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Classics of Social and Political Thought III

Program(s): Undergraduate Courses

*Taught Online*  The Classics of Social and Political Thought sequence serves to introduce students to some seminal texts, issues, and problems in the history of social and political theory. Issues we will address this quarter include: the emergence of a mass-based social order and possibilities for ameliorating the excesses of such an order, the status of the individual and the possibility of human excellence in mass societies, the relationship between Christianity and the modern social and political order, radical critiques of liberal-capitalist and mass-based social orders, differing notions of emancipation, the social consequences of the death of God, the conditions for and logic of totalitarianism, and the possibilities for and limitations on genuine human agency and political responsibility.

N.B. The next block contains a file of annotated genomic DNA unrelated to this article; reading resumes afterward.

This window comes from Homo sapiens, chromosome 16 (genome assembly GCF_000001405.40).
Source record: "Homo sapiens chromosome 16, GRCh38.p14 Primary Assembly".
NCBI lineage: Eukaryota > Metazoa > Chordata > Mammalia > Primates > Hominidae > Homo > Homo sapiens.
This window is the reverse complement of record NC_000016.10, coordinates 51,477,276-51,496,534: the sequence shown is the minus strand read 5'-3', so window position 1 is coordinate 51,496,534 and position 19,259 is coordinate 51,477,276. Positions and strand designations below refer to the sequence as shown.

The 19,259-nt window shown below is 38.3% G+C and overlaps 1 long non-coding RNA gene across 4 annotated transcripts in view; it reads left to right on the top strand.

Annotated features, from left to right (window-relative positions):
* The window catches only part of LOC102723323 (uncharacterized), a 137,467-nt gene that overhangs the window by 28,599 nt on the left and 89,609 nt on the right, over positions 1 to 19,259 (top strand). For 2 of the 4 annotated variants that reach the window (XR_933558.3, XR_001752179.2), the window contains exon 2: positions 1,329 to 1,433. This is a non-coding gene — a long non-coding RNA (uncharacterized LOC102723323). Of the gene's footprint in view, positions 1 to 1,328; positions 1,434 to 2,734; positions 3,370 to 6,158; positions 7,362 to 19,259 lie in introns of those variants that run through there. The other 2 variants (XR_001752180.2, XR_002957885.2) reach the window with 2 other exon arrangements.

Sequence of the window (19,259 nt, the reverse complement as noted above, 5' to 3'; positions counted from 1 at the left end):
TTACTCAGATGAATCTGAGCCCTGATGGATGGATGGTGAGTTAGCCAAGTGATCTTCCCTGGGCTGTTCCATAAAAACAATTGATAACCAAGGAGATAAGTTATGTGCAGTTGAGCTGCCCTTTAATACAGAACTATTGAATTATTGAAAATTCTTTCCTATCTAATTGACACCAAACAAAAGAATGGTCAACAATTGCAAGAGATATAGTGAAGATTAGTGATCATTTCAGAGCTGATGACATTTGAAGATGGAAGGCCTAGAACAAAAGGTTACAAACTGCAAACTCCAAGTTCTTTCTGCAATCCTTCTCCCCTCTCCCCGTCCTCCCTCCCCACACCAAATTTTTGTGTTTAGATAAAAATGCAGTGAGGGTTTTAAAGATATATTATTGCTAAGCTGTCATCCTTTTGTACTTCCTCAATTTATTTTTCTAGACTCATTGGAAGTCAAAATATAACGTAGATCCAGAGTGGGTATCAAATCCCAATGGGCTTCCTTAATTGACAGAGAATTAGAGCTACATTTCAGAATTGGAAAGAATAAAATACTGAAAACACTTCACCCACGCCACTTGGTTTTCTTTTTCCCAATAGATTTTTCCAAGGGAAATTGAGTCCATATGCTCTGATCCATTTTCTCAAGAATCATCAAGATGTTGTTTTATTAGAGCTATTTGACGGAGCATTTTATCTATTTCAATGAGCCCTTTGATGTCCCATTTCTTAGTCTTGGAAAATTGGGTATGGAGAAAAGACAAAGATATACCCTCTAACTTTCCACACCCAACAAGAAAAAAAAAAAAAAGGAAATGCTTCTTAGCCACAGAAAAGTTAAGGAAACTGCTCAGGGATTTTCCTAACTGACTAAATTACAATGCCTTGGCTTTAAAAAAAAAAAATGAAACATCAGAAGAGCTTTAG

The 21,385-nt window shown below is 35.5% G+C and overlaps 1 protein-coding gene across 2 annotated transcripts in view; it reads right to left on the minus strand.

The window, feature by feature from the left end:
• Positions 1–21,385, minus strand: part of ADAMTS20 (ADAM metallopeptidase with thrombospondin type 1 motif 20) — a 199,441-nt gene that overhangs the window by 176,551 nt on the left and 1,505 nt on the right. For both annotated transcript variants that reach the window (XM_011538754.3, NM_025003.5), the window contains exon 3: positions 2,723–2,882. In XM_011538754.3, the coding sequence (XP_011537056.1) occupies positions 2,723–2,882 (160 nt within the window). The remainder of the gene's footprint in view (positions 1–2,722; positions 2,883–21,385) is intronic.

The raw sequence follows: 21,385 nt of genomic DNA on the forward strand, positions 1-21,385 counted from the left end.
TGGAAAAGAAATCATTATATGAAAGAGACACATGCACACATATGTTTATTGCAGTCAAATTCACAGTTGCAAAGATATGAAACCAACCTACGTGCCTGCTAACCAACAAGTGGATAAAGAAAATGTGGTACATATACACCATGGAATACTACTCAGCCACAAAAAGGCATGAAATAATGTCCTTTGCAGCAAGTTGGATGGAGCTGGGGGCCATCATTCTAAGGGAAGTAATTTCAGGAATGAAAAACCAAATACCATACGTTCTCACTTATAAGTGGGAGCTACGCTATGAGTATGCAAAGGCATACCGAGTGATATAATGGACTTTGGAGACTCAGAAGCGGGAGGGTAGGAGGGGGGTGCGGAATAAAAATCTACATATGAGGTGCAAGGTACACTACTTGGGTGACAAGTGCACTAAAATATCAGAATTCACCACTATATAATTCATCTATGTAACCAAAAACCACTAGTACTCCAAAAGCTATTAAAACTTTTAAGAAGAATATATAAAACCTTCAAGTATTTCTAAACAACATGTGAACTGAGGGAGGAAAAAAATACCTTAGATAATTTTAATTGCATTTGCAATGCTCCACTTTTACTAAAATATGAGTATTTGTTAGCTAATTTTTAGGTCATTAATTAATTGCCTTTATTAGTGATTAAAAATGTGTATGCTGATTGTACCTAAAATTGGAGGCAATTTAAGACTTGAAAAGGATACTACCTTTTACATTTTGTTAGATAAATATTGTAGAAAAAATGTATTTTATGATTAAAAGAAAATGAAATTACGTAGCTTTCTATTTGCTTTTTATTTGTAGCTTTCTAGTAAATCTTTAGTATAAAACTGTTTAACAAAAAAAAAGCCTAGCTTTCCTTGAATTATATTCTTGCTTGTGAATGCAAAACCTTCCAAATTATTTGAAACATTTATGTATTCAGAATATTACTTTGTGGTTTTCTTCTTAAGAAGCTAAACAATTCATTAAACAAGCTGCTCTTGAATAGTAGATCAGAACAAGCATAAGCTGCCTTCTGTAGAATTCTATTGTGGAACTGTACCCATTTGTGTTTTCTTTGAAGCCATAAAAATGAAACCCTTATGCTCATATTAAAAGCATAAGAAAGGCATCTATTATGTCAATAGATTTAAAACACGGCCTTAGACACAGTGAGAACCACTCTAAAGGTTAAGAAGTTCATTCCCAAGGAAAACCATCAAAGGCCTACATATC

At least as important as the foregoing, this course also seeks to develop the vital skills of thoughtful criticism, interpretation, and analysis, and their expression in both the written and spoken word. These operations should be directed not only at the texts assigned but also at the presumptions and biases you bring to the texts and at the claims made by the other members of our discussion, including the instructor.

Remote or Residential

✓ Remote Course


Course Considerations

Must take SOSC 15100 and 15200 Classics of Social and Political Thought I and II prior to taking this course. 

Course Overview

Current Grade / Education Level

Undergrad / Grad


Undergraduate Courses

Start Date

July 25

End Date

August 12

Class Details

Primary Instructor

David Watling

Academic Interest

Social Sciences (e.g., history, sociology)

Class Specifics

Course Code

SOSC 15300 91

Class Day(s)

Mon Wed Fri

Class Duration (CST)


4:30 P.M.


Session III

Course Length

3 weeks